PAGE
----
Griner’s supporters call on Biden to strike a deal to free her
By Maggie Haberman
Dozens of organizations representing people of color, women and LGBTQ voters called on President Joe Biden earlier this week to strike a deal for the release of Brittney Griner, a WNBA star who has been detained in Russia since February.
In a letter sent to Biden and Vice President Kamala Harris on Wednesday, the groups said Griner “continues to endure inhumane treatment, deprived of contact with her family.”
The letter said the United States “has acknowledged that Brittney is essentially a political pawn in classifying her as wrongfully detained.” And while the signatories cited “deep appreciation” for the administration’s efforts to free Griner, “we now urge you to make a deal to get Brittney back home to America immediately and safely.”
The Phoenix Mercury basketball player was detained in Russia on Feb. 17 on accusations that she had hashish oil in her luggage. At first, Griner’s camp was worried that publicity could make the situation worse because of tensions between Russia and the United States, including the war in Ukraine.
But the group’s approach has changed since the State Department said May 3 that it had determined Griner had been “wrongfully detained.” That meant the United States could expend greater efforts toward bringing her home despite the legal action against her in Russia.
In recent weeks, players with the WNBA, working with Griner’s wife, Cherelle, and others, have tried to draw attention to her case.
The latest effort, the letter from groups including the National Organization for Women, the Human Rights Campaign, the National Urban League and the National Action Network, was coordinated by Griner’s agent, Lindsay Kagawa Colas, who worked with Democratic strategist Karen Finney and others. The groups, which represent a coalition of constituencies that helped to elect Biden, are speaking out amid growing frustrations over the pace of the effort to bring Griner home.
“To my understanding, they have not started negotiating her release, and so this letter is very powerful because it’s much-needed support to highlight the fact that we are at the phase where you guys should be making a deal,” Cherelle Griner said.
“I wish I could say I have a clear understanding of it,” she said of the White House strategy. “They do a lot of talking in code with me.”
The administration, she said, is “debating whether they should start negotiating,” when it has already been determined that her wife was wrongfully detained. “Instead, they’re debating and they’re wasting time from my wife’s life.”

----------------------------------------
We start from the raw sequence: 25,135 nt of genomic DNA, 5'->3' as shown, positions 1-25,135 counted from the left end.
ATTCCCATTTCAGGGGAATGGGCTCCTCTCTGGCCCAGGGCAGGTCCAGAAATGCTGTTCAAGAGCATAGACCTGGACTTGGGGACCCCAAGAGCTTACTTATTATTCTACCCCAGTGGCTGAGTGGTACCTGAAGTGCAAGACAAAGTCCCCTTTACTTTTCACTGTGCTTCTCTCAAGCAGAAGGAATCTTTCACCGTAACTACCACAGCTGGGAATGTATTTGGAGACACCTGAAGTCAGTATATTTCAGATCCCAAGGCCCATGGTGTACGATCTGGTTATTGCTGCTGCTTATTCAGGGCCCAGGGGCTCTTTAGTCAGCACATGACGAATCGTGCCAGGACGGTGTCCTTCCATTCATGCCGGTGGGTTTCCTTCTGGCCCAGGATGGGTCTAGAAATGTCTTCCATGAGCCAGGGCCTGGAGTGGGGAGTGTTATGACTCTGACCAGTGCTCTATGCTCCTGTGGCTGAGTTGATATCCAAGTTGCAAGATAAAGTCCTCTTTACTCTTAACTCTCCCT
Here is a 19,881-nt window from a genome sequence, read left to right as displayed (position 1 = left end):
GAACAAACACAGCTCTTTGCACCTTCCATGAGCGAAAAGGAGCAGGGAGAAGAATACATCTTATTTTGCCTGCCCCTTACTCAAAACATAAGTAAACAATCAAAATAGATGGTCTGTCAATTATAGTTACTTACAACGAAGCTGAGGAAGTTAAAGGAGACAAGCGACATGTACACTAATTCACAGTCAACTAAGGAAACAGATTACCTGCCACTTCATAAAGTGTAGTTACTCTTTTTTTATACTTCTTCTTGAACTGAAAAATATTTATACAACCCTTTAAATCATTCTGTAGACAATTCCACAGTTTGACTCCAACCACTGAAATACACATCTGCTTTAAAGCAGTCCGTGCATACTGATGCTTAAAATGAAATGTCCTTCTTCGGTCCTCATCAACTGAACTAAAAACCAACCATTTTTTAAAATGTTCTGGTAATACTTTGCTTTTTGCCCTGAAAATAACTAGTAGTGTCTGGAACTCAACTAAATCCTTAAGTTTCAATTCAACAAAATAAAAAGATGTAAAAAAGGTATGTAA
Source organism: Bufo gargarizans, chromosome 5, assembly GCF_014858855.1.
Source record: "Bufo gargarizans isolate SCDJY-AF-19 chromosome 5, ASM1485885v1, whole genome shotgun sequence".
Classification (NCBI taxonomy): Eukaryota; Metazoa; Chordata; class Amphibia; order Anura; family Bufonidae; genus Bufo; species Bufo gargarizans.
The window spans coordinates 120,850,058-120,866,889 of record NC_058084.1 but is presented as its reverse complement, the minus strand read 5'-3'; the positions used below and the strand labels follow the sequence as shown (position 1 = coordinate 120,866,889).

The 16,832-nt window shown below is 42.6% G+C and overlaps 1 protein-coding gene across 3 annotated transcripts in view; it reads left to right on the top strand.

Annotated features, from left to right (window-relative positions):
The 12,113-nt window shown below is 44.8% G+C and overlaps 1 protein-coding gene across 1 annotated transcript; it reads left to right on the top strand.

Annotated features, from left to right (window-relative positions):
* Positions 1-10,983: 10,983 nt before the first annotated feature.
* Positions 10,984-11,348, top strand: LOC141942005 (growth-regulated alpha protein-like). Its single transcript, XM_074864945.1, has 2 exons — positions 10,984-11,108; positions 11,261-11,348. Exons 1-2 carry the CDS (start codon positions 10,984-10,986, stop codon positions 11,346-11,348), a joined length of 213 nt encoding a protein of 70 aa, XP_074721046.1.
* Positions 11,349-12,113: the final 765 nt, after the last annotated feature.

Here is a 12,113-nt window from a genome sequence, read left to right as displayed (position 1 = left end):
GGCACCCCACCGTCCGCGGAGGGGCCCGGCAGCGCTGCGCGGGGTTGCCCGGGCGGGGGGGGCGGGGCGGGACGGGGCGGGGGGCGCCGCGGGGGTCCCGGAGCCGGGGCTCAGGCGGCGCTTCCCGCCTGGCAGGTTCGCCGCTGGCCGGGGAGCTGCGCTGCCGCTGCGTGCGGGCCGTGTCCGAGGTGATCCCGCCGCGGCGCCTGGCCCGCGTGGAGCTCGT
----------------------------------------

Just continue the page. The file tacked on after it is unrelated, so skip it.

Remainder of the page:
White House officials, commenting after this article was published online, said, “President Biden has been clear about the need to see all U.S. nationals who are held hostage or wrongfully detained abroad released, including Brittney Griner. The U.S. government continues to work aggressively — using every available means — to bring her home.”
Administration officials have said Biden’s team is in regular contact with the Griner family and that Secretary of State Antony Blinken spoke with Cherelle Griner in May. The special envoy for hostage affairs is also in touch with Brittney Griner’s team.
Bill Richardson, a former governor of New Mexico and a former U.S. ambassador to the United Nations, also has been working to try to free Griner and another American in Russia, former Marine Paul Whelan, who has been detained since 2018.
Still, Cherelle Griner said she was uncertain about how much the White House was prioritizing the case. She told The Associated Press that she was supposed to speak to her wife by phone for the first time in roughly four months over the weekend, but a logistical problem at the U.S. Embassy in Moscow upended the plans.
According to the AP, the embassy was supposed to facilitate the call between the women. But when Brittney Griner called the embassy to get patched through to her wife in the United States, there was no answer. Brittney Griner’s lawyers said she tried calling the line 11 times while her wife waited in vain for the call, the AP reported.
“I was distraught. I was hurt. I was done, fed up,” Cherelle Griner told the AP.